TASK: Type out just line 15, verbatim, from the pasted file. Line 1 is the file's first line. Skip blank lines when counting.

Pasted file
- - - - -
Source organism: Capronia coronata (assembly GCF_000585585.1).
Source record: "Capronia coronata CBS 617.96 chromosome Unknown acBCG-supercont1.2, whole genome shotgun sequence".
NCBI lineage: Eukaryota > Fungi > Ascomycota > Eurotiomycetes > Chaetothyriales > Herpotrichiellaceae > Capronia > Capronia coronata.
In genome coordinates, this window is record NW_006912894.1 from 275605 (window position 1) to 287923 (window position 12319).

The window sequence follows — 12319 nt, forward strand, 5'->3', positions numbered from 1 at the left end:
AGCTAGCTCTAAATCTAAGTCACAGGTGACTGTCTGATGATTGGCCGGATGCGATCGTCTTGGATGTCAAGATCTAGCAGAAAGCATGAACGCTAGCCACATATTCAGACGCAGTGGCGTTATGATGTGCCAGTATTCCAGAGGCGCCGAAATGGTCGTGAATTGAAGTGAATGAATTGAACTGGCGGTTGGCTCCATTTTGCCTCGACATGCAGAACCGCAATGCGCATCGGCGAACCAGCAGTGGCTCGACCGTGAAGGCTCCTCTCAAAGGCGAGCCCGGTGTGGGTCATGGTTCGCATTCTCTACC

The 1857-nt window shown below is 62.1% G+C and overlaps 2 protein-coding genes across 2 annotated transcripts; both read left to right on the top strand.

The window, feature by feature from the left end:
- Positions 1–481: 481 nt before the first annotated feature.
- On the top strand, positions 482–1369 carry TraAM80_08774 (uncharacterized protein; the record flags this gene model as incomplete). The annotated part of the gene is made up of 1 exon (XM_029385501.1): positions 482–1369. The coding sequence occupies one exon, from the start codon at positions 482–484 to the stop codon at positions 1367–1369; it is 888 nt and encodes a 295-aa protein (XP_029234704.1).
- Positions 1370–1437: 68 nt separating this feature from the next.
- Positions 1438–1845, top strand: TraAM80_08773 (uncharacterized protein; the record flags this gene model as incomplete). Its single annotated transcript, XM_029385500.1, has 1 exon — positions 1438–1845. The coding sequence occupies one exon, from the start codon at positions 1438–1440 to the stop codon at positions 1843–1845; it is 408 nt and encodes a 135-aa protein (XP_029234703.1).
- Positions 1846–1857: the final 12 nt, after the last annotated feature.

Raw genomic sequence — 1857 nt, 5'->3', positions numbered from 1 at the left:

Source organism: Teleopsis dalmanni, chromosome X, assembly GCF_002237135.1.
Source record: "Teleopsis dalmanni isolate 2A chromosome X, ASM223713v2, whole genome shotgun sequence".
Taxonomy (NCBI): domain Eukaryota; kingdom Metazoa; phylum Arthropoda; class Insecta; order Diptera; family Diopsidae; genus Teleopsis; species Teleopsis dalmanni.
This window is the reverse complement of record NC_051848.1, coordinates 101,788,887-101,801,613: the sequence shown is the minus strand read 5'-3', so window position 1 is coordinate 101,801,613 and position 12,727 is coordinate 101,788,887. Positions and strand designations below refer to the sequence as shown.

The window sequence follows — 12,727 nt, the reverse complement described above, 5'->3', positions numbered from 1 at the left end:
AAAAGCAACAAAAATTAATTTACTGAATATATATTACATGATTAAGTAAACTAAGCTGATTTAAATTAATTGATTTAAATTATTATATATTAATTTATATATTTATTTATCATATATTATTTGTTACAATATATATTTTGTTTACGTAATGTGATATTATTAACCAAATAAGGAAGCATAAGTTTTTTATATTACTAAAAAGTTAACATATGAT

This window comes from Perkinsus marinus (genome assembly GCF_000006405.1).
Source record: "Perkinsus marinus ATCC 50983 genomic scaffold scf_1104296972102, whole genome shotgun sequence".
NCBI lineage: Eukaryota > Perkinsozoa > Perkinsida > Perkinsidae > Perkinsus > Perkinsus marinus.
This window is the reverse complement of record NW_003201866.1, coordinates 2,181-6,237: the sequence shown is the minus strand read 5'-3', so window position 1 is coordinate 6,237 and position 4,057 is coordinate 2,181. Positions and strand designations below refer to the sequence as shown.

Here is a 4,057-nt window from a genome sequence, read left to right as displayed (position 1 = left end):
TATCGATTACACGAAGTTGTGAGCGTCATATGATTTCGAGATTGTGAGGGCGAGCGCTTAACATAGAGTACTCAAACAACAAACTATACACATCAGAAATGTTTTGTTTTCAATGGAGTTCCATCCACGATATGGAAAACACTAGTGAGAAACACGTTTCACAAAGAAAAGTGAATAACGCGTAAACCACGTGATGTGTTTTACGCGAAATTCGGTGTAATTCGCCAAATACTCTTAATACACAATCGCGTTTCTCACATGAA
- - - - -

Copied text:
Source organism: Teleopsis dalmanni, chromosome X, assembly GCF_002237135.1.